Hong Kong protests: Student groups plan referendum against national security law; may arrange class boycott

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  • Demosisto-backed Hong Kong Secondary School Students Action Platform is planning a vote from students on a motion to oppose the proposed law from Beijing and go on strike to prevent it
  • Secretary for Education Kevin Yeung condemned the action in a letter sent to school principals 
Joanne MaWong Tsui-kai |
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Secretary for Education Kevin Yeung condemned the actions of pro-democracy student groups in a letter to principals on Wednesday.

In light of the imminent implementation of the national security law, the Demosisto-backed Hong Kong Secondary School Students Action Platform and local political group Hong Kong on Strike joined hands to call on students and the general public to vote in a “referendum” on June 14.

There are two proposed motions on the referendum by the student group, namely: “I oppose the implementation of the National Security Law in Hong Kong”; and “in view of the serious impact of the National Security Law on Hong Kong’s autonomy and academic freedom, I will boycott class in hopes of preventing the implementation of the National Security Law in Hong Kong.”

The goal of the referendum is to obtain at least 10,000 votes from secondary school students. If the Platform gathers more than 60 per cent of votes in favour of the motions, it will officially start the preparation work for a large-scale strike across Hong Kong schools.

Secretary for Education Kevin Yeung Yun-hung called the campaign an “exploitation of students” and condemned the action in a letter he sent to all school principals on Wednesday.

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The letter also asked principals to explain the government’s official stance on the national security law, as “such laws target the very small number of lawbreakers threatening national security”, and it will “sustain the prosperity and stability of Hong Kong” and “not affect the legitimate rights and freedoms enjoyed by the vast majority of residents”.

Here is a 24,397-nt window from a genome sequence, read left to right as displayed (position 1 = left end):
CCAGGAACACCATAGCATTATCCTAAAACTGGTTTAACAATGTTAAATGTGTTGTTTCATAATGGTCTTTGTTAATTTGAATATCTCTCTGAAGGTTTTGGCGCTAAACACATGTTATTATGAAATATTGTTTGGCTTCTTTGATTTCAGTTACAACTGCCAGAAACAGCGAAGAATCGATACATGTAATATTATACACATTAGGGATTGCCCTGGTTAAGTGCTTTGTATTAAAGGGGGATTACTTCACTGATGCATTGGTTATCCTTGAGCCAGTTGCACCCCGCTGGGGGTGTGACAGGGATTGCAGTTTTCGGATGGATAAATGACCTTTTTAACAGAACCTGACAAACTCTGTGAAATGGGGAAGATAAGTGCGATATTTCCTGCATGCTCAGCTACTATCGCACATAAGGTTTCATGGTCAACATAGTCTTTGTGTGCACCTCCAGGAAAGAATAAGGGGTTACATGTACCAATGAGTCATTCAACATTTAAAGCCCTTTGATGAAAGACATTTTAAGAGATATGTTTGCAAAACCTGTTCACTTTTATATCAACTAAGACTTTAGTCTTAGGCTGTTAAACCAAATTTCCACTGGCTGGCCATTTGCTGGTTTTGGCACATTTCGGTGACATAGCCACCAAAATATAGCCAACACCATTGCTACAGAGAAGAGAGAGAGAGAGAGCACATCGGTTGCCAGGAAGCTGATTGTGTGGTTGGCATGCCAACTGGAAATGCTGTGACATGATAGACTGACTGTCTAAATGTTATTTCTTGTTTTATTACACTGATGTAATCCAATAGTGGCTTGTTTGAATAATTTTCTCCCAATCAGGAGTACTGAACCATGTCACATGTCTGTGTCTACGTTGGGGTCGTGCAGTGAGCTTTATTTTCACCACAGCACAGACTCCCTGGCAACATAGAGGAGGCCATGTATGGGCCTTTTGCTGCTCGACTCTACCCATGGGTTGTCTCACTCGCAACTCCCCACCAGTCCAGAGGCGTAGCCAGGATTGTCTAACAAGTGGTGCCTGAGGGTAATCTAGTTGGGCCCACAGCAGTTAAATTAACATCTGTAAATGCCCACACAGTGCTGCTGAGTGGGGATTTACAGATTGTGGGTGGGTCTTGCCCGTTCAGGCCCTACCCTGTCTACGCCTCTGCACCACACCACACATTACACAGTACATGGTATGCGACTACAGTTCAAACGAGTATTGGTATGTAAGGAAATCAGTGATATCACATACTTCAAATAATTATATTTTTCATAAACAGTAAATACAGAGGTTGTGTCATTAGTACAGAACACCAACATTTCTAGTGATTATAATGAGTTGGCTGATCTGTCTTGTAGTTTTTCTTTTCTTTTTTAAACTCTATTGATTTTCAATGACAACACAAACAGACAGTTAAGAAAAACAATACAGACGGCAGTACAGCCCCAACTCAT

Yeung said teachers taking part in class boycotts advocated by those groups are neglecting their duties.

Another referendum organised by Hong Kong on Strike, involving the general public, expects to collect at least 60,000 votes on June 14. Further strike action would be planned if 60 per cent of the votes showed support for the strike.

Both groups have yet to announced the location for the referendums as of Wednesday afternoon. 

Local student groups are worried about the proposed national security law

Chief Executive Carrie Lam Cheng Yuet-ngor said she was against the referendums and said it is not within Hong Kong’s political system or structure.

“I do not believe that Hong Kong people welcome that sort of strike action when their greatest worry, or the greatest worry of many people, is losing their job and facing difficulties in their daily living,” she said.

On Monday, the Platform said it was preparing to distribute a batch of leaflets to pro-democracy student concern groups so that more students can "understand the scourge of the National Security Law tailor-made for Hong Kong and know about the 614 referendum,” it said on its Facebook page. Each concern group can get a maximum of 500 leaflets by filling out the form provided by the Platform.

“Under the national security law, it is foreseeable that the regime’s intervention in education will only be increasingly pervasive. Anything seen as an eyesore by the people in power would be a crime."

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"Students and teachers are forced to restrict themselves as academic freedom disappears,” another statement released by the Platform said last Saturday.

On Sunday, a government spokesman responded by saying Hong Kong was an inalienable part of the People's Republic of China. "The Basic Law and Hong Kong's legal system do not provide for any 'referendum' mechanism. Conducting any form of a so-called 'referendum' will have no constitutional basis or legal effect," he said. 

The Platform immediately replied by referring to Article 27 of the Basic Law, which clearly states that Hong Kong citizens have the right and freedom to organise and participate in trade unions and strikes.

“Going on strike is a basic human right guaranteed by the Basic Law. The government has openly ignored the Basic Law … Any statement and behavior that explicitly denies the ‘referendum’ is a contempt towards basic human rights and democracy. It also fully reflects the authoritarian and shameless side of the Hong Kong government," the Platform said in a Facebook post. 

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